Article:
“May Day” carries two meanings. One signifies an annual workers’ protest, the other a nautical distress call. The latter’s name is derived from the French “m’aider,” which, translated, means “help me!” and, given the constant entreaties for other people’s money and property that I have heard today across Manhattan, it occurs to me that this word more appropriately obtains. If you hadn’t heard, Occupy Wall Street is back in town. For May 1: One Day Only!, in Bryant Park, Madison Square Park, and Union Square, and they want you to know all about it.
There are still hangers-on — little groups of political tourists who amble around Midtown wearing the de rigueur uniforms of rebellion, and carrying maps and poorly printed literature — but once you cut through the layers of inscrutable New Age speak and misplaced but sincere indignation, the cry here is still “give me your stuff,” and the rows of waving hands are more on-message when their palms are opened in expectant hope of conferred $20 bills than when pushed skywards and clenched into fists, Black Panther–style.
Apparently, the mild winter has done nothing to thaw the group’s pique. The Occupiers are still quite sure that they are being wronged, and still quite light on how; they are still the same perennial protesters, and still convinced of their sponteneity; they are still desperate to move beyond “neoliberalism” and toward something else, and still unsure what that might look like. “Strike!” is the emphatic cry today — but then what? It has been a perennial problem for Occupy Wall Street that an absence of real answers has forced either sophistry or naked self-interest to play center-stage in their “discourse,” and the May Day language is a heady mix of the two.
On assorted websites, the first answer to the excellent question, “Why Strike?” is “because you could use a holiday,” but on the ground the focus is on the “Collective,” a word that is triumphantly and repeatedly deployed as if it were a good in and of itself and surrounded by a profusion of others with an abandon that would make Noam Chomsky blush. If “1 percent” means “anyone we don’t like,” then “Collective” means “things that we want.”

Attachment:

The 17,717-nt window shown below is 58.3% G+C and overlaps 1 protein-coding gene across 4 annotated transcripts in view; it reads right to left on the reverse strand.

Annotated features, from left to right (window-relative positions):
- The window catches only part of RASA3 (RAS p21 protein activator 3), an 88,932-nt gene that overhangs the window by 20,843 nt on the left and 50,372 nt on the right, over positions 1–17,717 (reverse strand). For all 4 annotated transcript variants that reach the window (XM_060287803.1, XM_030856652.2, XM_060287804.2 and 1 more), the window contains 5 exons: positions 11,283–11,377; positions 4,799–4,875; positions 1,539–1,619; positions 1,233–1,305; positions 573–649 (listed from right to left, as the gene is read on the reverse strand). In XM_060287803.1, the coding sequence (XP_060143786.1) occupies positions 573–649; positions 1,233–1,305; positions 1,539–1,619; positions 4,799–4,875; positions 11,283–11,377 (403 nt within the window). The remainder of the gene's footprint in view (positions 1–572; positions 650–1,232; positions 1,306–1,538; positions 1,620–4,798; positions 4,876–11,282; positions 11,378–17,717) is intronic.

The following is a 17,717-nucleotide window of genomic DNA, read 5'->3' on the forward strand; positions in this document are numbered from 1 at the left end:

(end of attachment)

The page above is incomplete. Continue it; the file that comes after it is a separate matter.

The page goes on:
#more#More than ever before, the adherents of Occupy’s worldview consider happy thoughts to be the sparkling engines of achievement. If Peter Pan could fly by simply thinking of Wendy, then who are we to stop them from doing likewise? “This system only exists,” the signs read, “because we participate in it.” Thus, in the minds of the protesters, reality is a construct of the 1 percent, and withdrawal the sharpest tool of the rebellious majority. If they just want things enough, then they will be. If they pull out of reality, it will disappear.
America’s plutocrats — the omnipotent and occasionally Semitic cartoon villains who somehow manage to have a finger in every pie and yet remain shapeless when the illustrators are pushed for detail — remain the target. These “1 percenters” do not just callously insist that there is no such thing as fairies, I am told, but then have the temerity to impose the invisible chains of cynicism as well, binding the hands of those would clap away the lethal effects of unbelief. Thus, unemployed graduates are forced “to chain themselves to a career in something they despise rather than pursue their passions and enrich their communities.” I ask where the wealth would come from in such “communities” — another buzzword — and the question is met with blank stares. “There’s plenty to go around,” says an older man who should really know better.